Witness Stones Project ’23
By Sasha Bindra ’25
Working on the Witness Stones project this year has been an incredible learning opportunity. Many students and adults go through life with a small knowledge about slavery. They were often told that slaves were just treated cruelly and were not free to be “regular” human beings. This project went more into depth of the harsh truth of slavery, which was hard to learn about, but it’s very important that the next generations knows the actual facts.
I learned that many humans could be born or adopted into slavery. My group studied the Fugitive Slave Acts of 1793 and 1850. The Fugitive Slave Acts authorized local governments to seize and return escapes to their owners. And anyone who tried to help or house the escapees would be fined. The judge and court would reward $5 if the person found the enslaved, or $10 if they found the enslaved for the enslaver.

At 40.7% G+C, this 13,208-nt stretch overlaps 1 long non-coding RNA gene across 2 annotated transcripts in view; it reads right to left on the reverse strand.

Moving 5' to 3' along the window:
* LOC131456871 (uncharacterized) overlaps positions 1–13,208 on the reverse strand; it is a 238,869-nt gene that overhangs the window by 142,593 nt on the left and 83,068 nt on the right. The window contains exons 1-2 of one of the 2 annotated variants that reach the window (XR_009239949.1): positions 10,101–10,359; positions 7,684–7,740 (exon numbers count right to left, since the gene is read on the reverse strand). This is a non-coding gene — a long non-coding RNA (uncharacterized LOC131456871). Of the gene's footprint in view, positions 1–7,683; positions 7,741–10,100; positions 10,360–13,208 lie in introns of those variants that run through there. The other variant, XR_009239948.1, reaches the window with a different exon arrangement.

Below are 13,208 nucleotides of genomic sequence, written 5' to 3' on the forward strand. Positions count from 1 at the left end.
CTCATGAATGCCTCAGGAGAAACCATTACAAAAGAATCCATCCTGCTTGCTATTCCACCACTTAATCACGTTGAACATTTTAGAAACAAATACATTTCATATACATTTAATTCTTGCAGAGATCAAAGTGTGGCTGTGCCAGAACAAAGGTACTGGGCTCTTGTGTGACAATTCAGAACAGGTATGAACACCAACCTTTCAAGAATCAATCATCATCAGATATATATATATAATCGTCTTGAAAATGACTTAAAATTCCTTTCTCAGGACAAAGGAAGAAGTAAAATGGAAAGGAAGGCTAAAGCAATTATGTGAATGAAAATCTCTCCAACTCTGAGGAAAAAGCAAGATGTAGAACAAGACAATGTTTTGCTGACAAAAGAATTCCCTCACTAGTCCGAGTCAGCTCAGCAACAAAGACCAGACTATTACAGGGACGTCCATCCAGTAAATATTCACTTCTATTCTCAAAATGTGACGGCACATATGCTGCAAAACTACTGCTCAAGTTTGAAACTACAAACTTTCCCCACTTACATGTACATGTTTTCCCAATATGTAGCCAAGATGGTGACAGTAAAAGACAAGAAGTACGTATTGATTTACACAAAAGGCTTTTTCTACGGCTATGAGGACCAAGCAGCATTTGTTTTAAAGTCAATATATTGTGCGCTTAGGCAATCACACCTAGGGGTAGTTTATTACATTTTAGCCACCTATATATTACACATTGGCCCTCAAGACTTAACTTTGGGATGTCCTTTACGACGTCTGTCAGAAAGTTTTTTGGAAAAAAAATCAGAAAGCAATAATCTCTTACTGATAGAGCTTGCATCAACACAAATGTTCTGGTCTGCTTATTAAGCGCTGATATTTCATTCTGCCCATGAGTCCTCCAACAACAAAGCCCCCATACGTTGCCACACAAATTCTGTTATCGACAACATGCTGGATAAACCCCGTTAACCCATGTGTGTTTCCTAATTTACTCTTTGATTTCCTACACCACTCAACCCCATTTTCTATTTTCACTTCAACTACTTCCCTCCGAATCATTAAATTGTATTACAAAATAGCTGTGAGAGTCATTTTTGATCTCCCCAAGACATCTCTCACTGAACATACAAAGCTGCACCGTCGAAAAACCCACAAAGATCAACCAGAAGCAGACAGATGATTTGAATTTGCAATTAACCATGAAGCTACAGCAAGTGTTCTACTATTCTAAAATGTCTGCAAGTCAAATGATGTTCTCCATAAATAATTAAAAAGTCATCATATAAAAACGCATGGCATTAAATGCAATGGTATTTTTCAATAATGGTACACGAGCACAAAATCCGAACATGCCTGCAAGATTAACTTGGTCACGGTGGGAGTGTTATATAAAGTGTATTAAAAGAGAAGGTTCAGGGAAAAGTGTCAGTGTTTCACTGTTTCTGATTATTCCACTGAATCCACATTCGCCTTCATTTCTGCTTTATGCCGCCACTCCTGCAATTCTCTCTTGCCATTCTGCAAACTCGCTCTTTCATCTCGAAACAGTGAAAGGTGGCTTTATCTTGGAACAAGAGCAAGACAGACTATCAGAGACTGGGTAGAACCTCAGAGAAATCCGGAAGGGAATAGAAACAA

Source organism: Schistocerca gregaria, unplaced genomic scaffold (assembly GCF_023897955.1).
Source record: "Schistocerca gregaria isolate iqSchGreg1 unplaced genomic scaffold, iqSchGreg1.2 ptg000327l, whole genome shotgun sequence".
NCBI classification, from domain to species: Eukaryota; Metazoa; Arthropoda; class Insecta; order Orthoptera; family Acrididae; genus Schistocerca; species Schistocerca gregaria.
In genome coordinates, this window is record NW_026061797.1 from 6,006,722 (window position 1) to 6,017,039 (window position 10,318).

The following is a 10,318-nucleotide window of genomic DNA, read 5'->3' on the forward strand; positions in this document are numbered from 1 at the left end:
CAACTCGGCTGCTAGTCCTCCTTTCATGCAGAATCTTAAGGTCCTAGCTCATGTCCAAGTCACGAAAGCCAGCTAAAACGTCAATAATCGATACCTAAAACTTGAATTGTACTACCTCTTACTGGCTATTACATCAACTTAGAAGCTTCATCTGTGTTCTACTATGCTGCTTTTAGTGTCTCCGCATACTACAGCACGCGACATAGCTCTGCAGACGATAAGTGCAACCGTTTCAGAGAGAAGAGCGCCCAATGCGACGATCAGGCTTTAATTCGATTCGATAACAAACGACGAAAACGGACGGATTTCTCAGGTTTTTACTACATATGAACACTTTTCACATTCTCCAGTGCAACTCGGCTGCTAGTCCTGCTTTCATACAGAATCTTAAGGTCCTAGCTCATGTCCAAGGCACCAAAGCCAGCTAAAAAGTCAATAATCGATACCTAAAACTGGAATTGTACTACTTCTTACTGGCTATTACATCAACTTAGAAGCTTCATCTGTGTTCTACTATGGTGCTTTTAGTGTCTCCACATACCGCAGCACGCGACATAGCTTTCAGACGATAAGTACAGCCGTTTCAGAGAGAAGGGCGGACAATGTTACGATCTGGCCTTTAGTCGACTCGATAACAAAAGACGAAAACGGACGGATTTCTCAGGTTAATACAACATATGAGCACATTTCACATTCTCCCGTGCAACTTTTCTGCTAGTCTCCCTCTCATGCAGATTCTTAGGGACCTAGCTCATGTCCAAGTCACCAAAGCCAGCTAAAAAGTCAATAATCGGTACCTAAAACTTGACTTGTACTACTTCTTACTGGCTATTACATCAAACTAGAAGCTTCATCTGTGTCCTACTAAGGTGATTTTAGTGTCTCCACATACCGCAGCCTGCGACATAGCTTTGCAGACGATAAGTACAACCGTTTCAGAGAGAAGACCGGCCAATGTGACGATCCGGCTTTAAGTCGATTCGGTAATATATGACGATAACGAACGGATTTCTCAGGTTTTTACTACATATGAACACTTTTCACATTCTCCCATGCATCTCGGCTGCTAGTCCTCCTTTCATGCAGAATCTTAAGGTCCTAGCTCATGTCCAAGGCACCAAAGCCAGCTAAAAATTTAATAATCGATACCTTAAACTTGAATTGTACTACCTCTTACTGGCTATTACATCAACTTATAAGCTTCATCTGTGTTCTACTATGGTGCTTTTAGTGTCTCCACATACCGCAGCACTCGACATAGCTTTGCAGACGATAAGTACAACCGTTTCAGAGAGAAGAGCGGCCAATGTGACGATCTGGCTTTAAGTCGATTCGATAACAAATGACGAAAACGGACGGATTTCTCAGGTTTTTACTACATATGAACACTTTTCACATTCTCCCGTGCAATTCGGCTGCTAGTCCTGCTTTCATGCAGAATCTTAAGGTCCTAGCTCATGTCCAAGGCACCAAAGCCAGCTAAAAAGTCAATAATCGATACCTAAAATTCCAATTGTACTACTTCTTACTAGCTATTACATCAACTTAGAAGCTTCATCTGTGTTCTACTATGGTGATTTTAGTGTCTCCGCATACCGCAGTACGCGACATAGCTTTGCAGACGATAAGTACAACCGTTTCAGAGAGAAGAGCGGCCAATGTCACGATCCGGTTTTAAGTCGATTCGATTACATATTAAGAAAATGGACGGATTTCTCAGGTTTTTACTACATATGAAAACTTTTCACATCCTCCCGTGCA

Our group had a pretty heavy topic to discuss, which made the workload a bit large. We had many resources which made our research much faster and answered more of our questions. Researching about how the Fugitive Slave Acts affected Nean was also a highlight of this project.
I would say that this project was one of my favorite projects of this year, not only because it was very educational but also because focusing on one specific person and getting to know how these harsh topics affected one person individually was an amazing learning experience.